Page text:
If ever there has been a weird year in my life, it must have been 2020. With the holiday season in full motion, copiousness and happiness usually determine the day, but the restrictions the Covid virus forced us to place on ourselves has put a serious dent in this tradition. This has left many of us, including myself, in various stages of confusion and there’s nothing better to underline that with a nice, preferably abundantly atmospheric piece of music. In theory the post-metallers of Kultika should be able to fulfill my every need here. This Timisoara, Romania based post-metal band, consisting of vocalist/guitarist Jack Popescu, guitarist Fulmineos, bassist Marcel Iovanov and drummers Sergiu Nadaban and Marius Muntean, was formed in 2008, making it one of the first bands in this genre in their home country. Let’s see if the aforementioned theory will be proven by reality with their latest release. It’s their third full-length and sixth overall release which is called Capricorn Wolves. It contains six songs, spanning a genre-correct total of 47 minutes.
If anything opener Building Nothingness Inside Faith has a promising title where it comes to atmosphere. With its ten minute length the epic piece takes up a large portion of the total playing time and its slow, sweetly dragging intro instantly gets me in the right mood. The effect is intensified as the doomy song slowly progresses all the while unleashing its power and aggression. Jack’s growls and, later in the song, clean vocals are a huge contributor to all this, but in fact the entire line up does a fantastic job here. Great kick off. As you all know a great start sets the expectations for the rest of the music a lot higher, which sadly quite often proves to be too high a hurdle for many a band. Although successor Under the Hollow Sun certainly is not a bad song, Kultika still suffers from this problem as well, though only to a limited extent. The song lacks the aggressiveness the opening track had and with the moody piece of the track just over the halfway point the song threatens to die out rather meaningless. Luckily the power returns as the end of the song nears, pulling it out of the slump.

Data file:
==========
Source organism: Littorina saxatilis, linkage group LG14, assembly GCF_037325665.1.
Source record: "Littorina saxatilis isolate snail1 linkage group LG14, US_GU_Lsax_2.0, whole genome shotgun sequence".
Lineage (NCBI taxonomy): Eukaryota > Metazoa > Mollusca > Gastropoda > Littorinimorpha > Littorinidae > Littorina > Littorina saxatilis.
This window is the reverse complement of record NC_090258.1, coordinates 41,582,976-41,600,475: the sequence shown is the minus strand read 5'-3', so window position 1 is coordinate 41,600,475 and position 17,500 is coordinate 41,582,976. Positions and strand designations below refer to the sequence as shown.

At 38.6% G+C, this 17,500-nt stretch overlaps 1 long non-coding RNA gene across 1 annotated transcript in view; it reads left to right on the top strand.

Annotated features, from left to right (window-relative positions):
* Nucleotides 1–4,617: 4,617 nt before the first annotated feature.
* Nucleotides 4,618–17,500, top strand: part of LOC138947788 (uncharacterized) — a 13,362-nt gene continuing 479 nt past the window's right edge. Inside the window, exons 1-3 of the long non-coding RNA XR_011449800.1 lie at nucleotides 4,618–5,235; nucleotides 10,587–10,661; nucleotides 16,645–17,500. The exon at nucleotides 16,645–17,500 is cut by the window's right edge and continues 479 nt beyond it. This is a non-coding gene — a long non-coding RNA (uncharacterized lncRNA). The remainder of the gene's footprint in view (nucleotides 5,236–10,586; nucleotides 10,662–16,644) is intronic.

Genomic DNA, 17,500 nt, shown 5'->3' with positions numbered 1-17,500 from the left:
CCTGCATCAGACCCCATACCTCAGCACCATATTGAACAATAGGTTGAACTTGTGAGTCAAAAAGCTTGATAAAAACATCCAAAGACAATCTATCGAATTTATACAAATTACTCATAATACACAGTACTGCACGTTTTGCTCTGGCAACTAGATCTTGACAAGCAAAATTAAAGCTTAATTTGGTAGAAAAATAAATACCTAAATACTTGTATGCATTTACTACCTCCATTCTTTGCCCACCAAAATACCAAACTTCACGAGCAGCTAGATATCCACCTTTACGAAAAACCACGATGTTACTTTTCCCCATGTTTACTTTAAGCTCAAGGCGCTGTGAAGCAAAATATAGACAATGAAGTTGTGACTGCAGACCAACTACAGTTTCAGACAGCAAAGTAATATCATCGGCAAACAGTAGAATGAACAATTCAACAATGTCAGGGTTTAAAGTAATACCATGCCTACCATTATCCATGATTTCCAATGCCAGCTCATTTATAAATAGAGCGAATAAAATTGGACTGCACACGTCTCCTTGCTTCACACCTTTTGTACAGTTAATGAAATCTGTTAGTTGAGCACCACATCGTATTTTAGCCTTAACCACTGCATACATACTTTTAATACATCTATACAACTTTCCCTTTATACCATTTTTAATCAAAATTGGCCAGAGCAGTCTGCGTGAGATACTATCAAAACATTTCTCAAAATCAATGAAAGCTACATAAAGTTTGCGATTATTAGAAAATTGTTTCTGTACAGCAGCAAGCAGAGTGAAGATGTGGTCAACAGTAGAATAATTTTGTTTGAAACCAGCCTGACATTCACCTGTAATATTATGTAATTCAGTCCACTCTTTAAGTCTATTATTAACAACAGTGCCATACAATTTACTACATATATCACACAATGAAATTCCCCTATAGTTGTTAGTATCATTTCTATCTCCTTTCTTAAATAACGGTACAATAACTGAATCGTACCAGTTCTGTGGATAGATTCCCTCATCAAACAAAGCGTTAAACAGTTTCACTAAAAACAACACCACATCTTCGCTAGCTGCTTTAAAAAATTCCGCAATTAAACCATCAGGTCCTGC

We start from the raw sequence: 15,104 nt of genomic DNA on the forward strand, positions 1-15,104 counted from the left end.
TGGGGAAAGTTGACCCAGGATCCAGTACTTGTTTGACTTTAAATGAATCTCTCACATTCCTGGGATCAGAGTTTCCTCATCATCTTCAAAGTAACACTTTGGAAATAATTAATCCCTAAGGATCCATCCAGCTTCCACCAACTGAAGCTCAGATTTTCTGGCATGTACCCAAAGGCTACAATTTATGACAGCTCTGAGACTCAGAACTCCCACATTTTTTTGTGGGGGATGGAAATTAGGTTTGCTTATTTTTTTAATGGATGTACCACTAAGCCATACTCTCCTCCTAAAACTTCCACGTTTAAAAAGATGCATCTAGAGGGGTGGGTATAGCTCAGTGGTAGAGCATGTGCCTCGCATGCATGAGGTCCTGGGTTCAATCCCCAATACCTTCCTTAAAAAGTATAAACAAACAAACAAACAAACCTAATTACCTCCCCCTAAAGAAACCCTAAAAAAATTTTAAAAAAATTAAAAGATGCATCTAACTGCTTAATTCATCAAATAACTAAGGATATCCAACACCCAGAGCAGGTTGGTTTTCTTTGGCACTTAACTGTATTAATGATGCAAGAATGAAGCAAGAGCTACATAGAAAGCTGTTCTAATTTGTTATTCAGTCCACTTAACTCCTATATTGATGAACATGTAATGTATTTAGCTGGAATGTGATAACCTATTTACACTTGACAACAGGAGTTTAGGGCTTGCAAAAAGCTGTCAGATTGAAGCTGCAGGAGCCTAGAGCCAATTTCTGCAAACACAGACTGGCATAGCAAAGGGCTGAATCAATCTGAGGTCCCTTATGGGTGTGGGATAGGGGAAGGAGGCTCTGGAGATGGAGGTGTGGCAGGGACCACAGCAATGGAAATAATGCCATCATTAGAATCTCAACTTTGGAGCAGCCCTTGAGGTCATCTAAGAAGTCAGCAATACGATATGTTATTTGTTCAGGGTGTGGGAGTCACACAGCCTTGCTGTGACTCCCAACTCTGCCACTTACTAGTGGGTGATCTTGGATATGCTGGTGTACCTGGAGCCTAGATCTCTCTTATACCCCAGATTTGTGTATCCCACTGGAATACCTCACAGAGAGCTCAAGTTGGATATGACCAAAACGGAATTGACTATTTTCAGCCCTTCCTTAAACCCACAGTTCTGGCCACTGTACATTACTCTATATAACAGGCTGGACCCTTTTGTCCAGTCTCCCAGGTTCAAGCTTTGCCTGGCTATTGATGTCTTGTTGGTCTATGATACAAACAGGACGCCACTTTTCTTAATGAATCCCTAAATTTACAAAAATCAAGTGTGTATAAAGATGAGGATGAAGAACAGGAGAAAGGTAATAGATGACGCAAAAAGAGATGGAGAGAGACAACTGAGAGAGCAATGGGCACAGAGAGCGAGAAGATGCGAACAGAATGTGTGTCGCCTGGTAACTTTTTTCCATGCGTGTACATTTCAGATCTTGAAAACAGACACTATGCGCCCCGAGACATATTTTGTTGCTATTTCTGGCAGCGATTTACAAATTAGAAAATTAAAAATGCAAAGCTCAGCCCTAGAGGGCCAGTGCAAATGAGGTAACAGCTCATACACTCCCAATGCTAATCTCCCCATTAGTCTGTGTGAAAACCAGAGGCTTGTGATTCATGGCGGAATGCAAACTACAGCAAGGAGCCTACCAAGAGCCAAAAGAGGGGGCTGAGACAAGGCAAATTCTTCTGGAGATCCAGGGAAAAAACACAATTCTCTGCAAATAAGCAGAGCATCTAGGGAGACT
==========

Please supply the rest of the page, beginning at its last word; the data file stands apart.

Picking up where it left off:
Title song Capricorn Wolves, next in line, unveils yet another different vibe in the tunes, showing the guys are not shy of stepping into various corners of the metal world. This time there’s a subtle yet distinct black metal vibe embedded in the song at times adding a whole new atmospheric effect to the already rich arsenal that is to be found on this release. Apart from the aforementioned black metal influences, those that pay attention will hear more or less striking influences from death metal (I Have Returned, A Fixed Reality for Prometheus’ Identity), progressive metal (almost every song), psychedelic rock (also almost every song) and even some subtle screamo (Capricorn Wolves, I Have Returned), triggering resemblances to a wide variety of bands ranging from Alan Parsons to Tool.
Add to the above the fact that, once again genre-correct, there is no fixed song structure and very few sing-along parts and you can safely conclude this is a release that contains highly varied songs with a wide range of influences from many different genres of music. The vocals are the most striking feature here, spanning pretty much every thinkable variety safe from high pitched shrieks, but that in no way degrades the performance of the other band members. Together they have weaved an intricate whole that constantly change in speed, intensity and atmosphere. There’s a few weaker parts here and there, especially the middle section of Under the Hollow Sun, but overall it’s a valuable asset regardless. There are worse ways to end the weirdest year ever and seamlessly flow into a new year with room for hope.